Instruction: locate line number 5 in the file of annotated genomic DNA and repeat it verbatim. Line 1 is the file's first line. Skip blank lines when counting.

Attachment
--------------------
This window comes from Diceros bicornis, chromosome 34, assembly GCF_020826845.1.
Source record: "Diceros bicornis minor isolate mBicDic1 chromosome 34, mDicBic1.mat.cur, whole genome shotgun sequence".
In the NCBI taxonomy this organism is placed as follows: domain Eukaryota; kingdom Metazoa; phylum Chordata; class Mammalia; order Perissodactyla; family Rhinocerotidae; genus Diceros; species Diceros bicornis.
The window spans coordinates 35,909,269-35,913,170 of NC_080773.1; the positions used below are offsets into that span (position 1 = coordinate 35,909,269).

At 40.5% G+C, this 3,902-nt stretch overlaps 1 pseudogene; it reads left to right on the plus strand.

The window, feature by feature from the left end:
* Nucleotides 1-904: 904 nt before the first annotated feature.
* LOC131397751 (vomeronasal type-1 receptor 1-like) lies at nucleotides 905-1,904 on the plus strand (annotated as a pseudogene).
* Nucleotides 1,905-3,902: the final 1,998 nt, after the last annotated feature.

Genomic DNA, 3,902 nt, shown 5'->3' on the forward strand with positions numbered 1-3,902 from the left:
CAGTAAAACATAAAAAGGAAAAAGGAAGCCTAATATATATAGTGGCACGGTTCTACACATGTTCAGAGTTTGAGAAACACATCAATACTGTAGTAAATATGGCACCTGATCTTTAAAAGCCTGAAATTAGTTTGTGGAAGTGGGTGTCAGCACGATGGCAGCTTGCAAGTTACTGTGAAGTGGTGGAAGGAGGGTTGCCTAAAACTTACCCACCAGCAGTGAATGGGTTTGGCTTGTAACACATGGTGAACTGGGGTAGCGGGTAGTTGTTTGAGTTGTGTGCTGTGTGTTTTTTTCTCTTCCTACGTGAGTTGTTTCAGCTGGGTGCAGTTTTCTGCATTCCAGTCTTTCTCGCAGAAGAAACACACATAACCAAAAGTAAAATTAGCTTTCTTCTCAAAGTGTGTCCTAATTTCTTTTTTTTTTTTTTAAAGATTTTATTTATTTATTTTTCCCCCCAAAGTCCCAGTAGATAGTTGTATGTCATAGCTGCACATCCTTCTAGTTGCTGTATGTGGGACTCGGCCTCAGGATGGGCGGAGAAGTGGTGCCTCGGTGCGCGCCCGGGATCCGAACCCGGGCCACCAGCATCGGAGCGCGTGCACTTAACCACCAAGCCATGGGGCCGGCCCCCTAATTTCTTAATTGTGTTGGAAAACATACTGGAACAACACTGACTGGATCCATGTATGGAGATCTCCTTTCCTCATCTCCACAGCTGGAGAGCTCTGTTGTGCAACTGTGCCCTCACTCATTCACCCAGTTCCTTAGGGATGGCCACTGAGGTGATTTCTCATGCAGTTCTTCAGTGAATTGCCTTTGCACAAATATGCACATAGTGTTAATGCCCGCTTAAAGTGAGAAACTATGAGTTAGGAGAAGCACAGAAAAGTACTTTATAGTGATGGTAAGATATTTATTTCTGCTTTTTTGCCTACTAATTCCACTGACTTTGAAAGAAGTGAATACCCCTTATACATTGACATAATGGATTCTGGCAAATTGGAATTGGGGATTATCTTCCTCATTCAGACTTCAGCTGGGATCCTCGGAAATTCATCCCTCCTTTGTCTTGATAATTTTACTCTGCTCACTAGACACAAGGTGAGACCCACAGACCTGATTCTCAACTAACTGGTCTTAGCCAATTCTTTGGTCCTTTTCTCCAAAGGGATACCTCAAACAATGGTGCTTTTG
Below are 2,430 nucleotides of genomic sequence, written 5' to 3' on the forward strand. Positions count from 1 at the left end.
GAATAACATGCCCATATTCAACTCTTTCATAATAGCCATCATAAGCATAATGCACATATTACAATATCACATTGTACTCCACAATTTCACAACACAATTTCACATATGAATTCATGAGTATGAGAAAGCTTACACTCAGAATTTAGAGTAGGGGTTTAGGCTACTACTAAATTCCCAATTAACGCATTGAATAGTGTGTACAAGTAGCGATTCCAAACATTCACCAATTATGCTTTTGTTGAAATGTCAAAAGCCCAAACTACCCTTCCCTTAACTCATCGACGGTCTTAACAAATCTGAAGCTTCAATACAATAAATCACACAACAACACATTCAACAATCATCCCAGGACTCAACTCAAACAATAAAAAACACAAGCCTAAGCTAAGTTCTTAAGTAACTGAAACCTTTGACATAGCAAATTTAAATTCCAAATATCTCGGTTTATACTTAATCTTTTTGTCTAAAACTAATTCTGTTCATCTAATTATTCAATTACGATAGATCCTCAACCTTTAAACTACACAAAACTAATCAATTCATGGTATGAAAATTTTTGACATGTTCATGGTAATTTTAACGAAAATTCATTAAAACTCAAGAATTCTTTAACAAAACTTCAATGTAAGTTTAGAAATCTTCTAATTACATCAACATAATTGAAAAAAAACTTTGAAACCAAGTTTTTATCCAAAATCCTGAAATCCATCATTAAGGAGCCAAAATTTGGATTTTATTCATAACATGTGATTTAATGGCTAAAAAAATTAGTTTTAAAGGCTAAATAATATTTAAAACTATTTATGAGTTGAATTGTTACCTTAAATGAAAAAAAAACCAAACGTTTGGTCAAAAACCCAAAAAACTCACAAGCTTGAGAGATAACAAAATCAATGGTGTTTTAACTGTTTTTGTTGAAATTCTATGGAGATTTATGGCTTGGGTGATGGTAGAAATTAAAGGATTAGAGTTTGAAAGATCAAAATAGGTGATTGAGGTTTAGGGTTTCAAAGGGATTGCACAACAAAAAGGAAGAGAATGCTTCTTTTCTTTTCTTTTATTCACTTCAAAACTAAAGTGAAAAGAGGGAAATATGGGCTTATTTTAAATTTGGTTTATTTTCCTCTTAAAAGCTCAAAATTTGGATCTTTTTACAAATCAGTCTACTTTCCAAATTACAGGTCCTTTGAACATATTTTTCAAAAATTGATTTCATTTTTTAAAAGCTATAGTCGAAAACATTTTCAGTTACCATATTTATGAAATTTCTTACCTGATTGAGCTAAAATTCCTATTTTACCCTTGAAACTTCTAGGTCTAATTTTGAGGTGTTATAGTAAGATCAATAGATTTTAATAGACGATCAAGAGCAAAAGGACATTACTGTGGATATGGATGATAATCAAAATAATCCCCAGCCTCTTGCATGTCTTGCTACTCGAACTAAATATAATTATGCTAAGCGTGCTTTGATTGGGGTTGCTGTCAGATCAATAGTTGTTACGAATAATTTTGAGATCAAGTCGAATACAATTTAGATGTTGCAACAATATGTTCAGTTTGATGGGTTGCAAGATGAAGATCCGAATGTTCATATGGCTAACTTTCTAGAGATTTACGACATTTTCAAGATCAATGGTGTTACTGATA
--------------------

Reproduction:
At 40.5% G+C, this 3,902-nt stretch overlaps 1 pseudogene; it reads left to right on the plus strand.